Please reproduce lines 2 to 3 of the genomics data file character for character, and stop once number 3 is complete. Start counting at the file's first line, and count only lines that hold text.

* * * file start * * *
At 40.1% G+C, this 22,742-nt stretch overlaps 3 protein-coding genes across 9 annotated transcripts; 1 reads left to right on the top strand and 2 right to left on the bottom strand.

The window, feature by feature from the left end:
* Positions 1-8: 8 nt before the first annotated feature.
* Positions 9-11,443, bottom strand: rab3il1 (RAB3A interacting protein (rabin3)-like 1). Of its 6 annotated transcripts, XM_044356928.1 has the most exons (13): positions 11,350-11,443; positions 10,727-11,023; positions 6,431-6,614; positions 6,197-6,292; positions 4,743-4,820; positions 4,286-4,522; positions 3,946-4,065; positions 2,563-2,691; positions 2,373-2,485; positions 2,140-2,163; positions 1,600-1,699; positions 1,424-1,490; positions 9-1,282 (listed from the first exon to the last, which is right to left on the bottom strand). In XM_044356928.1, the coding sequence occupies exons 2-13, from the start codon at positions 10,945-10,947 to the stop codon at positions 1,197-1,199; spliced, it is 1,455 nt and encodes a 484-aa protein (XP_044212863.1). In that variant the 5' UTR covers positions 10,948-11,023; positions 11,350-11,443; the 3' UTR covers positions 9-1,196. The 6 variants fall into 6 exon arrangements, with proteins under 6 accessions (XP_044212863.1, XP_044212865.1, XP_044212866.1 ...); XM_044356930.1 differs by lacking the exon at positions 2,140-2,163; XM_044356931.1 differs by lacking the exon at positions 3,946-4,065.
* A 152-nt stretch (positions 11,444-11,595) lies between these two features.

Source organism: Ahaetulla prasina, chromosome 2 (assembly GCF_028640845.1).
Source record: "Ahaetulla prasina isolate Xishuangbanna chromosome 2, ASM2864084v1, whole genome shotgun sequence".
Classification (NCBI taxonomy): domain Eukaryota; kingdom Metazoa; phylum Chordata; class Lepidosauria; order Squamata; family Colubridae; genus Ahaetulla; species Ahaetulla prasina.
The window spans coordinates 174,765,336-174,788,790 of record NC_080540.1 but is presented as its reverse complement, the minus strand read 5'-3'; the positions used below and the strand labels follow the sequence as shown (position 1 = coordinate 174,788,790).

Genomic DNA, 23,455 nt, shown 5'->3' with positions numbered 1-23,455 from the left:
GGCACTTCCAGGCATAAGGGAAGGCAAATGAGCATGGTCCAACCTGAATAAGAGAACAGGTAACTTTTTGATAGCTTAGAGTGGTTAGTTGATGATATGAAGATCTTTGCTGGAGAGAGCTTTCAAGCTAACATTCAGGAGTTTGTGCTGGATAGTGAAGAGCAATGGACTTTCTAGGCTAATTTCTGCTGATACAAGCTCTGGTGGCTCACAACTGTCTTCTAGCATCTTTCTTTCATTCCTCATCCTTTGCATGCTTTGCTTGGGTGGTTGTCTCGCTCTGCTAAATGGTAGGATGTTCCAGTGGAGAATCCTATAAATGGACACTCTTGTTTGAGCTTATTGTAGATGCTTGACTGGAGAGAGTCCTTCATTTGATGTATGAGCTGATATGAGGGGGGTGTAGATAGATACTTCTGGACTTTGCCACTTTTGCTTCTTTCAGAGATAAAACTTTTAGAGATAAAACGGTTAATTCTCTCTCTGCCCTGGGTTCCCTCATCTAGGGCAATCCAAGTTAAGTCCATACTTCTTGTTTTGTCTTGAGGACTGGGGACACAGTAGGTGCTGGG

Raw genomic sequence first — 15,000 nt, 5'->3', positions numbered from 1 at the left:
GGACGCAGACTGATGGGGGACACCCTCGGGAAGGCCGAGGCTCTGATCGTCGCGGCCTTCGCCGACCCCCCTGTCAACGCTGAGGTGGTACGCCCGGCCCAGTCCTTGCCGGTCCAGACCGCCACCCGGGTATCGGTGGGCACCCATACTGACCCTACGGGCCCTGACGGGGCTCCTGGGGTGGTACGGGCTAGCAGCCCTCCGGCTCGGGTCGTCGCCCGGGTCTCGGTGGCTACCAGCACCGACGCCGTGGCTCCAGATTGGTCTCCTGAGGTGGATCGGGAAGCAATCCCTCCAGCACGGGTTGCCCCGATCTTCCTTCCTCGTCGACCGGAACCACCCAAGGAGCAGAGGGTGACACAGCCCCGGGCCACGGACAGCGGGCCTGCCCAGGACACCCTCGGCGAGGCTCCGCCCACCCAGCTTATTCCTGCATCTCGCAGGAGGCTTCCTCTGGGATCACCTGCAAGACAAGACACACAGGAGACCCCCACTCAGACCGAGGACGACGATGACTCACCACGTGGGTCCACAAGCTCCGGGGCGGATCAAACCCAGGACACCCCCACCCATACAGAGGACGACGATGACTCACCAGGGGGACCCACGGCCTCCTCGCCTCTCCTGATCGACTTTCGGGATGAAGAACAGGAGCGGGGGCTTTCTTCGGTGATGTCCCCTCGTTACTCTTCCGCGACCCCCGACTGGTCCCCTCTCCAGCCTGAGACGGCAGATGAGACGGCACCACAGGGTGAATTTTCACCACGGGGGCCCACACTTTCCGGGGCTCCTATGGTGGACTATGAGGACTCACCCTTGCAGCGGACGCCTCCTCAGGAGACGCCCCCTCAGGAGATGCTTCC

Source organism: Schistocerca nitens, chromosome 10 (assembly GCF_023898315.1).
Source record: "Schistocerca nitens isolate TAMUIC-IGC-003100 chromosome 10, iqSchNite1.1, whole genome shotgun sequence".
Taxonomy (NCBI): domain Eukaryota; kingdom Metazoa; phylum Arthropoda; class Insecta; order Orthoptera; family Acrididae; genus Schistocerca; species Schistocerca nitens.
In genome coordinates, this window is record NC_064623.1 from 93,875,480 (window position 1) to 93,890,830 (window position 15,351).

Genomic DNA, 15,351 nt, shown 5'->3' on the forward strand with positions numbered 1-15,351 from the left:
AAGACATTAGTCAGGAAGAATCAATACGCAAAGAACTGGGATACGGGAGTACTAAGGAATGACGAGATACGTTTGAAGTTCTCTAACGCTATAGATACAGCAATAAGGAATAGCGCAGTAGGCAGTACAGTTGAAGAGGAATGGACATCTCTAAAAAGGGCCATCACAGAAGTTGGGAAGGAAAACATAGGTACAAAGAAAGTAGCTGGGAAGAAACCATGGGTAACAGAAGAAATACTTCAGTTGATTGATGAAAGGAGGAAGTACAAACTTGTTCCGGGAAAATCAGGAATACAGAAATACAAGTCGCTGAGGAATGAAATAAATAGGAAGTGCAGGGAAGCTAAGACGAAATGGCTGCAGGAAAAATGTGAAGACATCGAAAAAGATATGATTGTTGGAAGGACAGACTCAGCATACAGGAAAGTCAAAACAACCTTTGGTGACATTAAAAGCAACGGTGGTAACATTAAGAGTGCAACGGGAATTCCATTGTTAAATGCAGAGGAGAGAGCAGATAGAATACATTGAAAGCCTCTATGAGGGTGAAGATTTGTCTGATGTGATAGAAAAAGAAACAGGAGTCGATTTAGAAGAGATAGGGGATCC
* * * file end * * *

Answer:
The window, feature by feature from the left end:
* Positions 1-8: 8 nt before the first annotated feature.